How Sleep Can Boost Practice Productivity and Profitability
By Practice Growth May 24, 2021
It seems only too obvious, right? A little added sleep and you will not only feel better, feel more alert, but also enjoy new levels of productivity. This can in turn lead to increased profitability from your work efforts. But the question behind this is why? Why will sleep, out of all things that we could possibly try, be the answer in helping us boost productivity and profitability?
We’ve all been there; we’ve all pulled those all-nighters to meet a deadline or fine-tune our work. And sometimes, we’ve pulled it off. However, the majority of the time, working with little to no sleep can only result in errors and mistakes being made that could easily be avoided. Foggy eyes and foggy minds won’t allow you to see the specifics of your work, and it will rarely result in optimal cognitive and work-related performance. The truth of it is, a lack of sleep is not good for your body. In fact, sleep deprivation has been the catalyst for traffic accidents, poor work performance, lowered immunity, and poor health.
Grabbing a good night’s sleep, with a decent number of hours, can help you to perform any task that you face throughout your day, to a higher standard. This is because clinical studies  have shown that high-quality sleep will help you to be less distracted, helping you to concentrate on your specific task. Just like batteries, if we reach the point of being burnt out, and run out of energy, our bodies simply can’t efficiently or effectively carry out the function we want them to. It may be tempting, to work through the night, believing that those hours spent laying in bed, are wasted productive hours. However, simply put, the result of this is that your brain is not functioning to its fullest capacity. Your tasks will take longer, your thoughts will be muddled, and you might even feel stress and anxiety more strongly than you would if you had a good night’s sleep.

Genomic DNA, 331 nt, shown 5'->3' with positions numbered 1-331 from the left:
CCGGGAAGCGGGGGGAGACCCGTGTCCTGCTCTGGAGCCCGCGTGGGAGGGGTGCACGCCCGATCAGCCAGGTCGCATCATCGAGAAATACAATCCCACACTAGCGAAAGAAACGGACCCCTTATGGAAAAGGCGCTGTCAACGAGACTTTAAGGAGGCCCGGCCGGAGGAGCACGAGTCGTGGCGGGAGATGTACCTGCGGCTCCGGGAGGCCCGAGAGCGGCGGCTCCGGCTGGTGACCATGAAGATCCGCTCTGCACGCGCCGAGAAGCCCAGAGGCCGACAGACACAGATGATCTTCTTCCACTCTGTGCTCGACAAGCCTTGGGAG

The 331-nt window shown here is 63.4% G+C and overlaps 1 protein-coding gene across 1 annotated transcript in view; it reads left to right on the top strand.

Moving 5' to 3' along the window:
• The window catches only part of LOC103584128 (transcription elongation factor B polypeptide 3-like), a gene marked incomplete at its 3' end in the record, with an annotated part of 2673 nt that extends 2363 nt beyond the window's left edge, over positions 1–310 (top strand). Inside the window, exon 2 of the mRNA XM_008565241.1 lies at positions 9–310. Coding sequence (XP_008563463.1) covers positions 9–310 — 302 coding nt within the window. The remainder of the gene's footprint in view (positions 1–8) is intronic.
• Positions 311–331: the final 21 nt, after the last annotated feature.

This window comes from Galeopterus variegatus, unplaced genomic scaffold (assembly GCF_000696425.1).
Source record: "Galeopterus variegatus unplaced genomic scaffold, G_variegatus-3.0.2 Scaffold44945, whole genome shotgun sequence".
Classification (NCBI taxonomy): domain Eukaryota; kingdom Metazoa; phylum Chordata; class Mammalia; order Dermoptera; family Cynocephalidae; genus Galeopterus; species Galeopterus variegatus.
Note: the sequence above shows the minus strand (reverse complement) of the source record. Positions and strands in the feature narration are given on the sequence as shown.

We are often at our most productive, when our mental, emotional and physical wellbeing are at their peak. And we won’t reach peak states if we’re running on little sleep and sapped energy. A commonplace side-effect of being sleep deprived, is irritability, stress, even rage. Your communication with your colleagues and your peers may suffer, and in turn, this may contribute to a strained work environment and poor teamwork. Seeing as teamwork has been ranked as one of the strongest ways to optimize productivity, it doesn’t take an industrial psychologist to see how being tired and cranky in a work environment can negatively impact your productivity, and thus your profitability.
Unfortunately, after a night of less than quality sleep, your decision-making skills will be impaired. Quality sleep is an important factor that helps one critically think over a situation and come to a decision swiftly and efficiently. A lack of sleep, while making decisions, could lead you to overlook factors that ought to be considered, and consequently, if left out can lead to a less than desirable outcome. In fact, it’s such a major factor when critically assessing a situation, that making a decision while sleep-deprived can be akin to making a decision while impaired by alcohol . Not the mindset you were quite looking for, is it?
How to get better sleep
If you are struggling to sleep, then perhaps it is time to seek medical advice to ascertain why. If you have been neglecting to prioritize your sleep, we have compiled a list of ways in which you can start ensuring you are reaching a good standard of sleep and creating good sleep habits: